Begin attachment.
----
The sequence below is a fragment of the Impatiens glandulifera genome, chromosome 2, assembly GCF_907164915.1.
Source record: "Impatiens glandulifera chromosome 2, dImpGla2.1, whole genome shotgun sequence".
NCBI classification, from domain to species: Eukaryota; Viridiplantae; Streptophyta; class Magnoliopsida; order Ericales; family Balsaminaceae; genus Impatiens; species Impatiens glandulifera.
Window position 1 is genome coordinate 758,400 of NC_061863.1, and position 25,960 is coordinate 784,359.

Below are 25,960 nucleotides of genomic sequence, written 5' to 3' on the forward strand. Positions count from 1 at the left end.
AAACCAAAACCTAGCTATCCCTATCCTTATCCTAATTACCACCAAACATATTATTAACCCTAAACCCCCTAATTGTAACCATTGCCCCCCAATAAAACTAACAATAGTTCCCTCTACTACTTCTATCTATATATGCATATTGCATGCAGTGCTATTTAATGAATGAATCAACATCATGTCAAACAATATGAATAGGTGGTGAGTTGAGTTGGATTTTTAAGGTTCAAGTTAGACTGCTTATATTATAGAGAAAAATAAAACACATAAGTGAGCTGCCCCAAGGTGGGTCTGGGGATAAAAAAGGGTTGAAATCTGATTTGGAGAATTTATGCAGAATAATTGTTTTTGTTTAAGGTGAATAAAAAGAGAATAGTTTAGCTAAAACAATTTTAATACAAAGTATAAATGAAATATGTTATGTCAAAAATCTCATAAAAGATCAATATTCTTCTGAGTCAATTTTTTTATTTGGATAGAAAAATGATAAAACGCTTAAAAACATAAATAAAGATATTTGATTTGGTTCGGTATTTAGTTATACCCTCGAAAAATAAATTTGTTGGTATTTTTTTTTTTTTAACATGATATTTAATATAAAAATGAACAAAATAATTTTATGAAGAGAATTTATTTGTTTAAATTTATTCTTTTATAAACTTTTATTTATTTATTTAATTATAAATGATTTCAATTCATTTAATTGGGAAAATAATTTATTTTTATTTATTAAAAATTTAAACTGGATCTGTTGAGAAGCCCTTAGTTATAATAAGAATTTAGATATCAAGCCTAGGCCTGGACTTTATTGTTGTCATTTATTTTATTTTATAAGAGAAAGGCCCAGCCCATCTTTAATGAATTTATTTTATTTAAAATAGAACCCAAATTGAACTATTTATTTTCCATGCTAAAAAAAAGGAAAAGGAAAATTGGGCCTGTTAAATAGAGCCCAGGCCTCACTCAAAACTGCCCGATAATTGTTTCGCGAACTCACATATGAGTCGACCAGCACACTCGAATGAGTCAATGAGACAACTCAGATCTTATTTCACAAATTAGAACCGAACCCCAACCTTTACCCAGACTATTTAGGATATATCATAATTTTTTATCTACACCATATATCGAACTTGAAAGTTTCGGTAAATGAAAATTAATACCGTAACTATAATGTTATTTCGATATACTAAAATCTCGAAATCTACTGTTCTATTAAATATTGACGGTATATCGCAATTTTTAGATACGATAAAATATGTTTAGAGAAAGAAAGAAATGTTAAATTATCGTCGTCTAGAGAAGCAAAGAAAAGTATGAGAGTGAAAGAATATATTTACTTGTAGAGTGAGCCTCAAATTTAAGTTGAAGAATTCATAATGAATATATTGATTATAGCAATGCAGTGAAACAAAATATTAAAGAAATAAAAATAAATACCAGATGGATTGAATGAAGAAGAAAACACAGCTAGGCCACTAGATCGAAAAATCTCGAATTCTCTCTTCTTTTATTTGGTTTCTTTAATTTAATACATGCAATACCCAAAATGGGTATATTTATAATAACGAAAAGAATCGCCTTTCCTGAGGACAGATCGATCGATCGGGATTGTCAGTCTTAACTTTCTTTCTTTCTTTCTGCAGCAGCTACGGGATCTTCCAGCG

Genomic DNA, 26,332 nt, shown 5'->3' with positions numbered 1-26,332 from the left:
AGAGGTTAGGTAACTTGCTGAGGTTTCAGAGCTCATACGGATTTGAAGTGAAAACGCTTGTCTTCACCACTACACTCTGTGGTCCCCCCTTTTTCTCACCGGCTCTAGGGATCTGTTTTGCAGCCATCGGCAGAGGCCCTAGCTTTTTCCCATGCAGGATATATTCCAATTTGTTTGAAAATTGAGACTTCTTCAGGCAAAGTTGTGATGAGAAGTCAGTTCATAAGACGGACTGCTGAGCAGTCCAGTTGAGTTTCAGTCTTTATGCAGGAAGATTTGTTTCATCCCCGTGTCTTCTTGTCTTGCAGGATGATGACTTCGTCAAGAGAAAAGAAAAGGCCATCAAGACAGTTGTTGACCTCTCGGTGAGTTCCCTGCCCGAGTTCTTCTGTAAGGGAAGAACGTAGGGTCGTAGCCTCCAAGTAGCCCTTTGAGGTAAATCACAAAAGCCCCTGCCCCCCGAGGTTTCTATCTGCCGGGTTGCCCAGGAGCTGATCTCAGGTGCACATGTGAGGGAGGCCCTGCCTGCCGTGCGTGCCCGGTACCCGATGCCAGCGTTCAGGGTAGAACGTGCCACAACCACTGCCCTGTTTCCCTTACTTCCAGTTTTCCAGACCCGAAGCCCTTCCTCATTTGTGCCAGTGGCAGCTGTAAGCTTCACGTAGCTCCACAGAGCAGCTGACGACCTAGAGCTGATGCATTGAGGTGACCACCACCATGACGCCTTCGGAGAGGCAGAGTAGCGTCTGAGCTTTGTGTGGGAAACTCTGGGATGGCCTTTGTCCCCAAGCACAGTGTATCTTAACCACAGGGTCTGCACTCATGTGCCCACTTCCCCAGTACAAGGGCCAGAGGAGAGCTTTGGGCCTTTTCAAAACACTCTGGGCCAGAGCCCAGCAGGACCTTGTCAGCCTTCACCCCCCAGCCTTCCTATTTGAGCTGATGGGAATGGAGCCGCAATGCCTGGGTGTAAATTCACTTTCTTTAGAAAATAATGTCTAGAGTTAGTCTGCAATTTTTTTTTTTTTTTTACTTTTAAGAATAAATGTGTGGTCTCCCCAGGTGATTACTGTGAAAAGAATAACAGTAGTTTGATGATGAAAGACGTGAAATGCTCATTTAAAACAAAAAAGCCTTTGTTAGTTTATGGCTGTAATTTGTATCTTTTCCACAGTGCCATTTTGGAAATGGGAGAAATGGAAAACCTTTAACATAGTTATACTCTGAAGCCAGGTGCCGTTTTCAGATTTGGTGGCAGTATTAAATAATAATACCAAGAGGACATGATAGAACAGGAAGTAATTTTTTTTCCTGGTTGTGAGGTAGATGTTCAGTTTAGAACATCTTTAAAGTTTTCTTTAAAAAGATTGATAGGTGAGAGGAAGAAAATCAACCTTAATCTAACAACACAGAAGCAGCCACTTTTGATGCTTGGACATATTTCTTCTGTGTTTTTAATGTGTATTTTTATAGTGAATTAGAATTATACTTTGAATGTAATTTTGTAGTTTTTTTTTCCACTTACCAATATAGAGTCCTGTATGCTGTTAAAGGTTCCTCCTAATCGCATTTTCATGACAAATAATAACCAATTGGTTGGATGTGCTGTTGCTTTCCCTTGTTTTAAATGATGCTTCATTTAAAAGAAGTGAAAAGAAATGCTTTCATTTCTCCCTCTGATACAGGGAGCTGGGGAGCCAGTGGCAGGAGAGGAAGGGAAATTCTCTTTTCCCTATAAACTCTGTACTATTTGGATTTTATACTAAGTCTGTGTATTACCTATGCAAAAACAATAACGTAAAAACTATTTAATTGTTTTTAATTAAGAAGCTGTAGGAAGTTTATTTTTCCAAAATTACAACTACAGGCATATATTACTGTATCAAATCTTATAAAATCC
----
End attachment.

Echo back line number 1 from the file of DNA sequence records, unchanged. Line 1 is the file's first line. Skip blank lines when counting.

The sequence below is a fragment of the Impatiens glandulifera genome, chromosome 2, assembly GCF_907164915.1.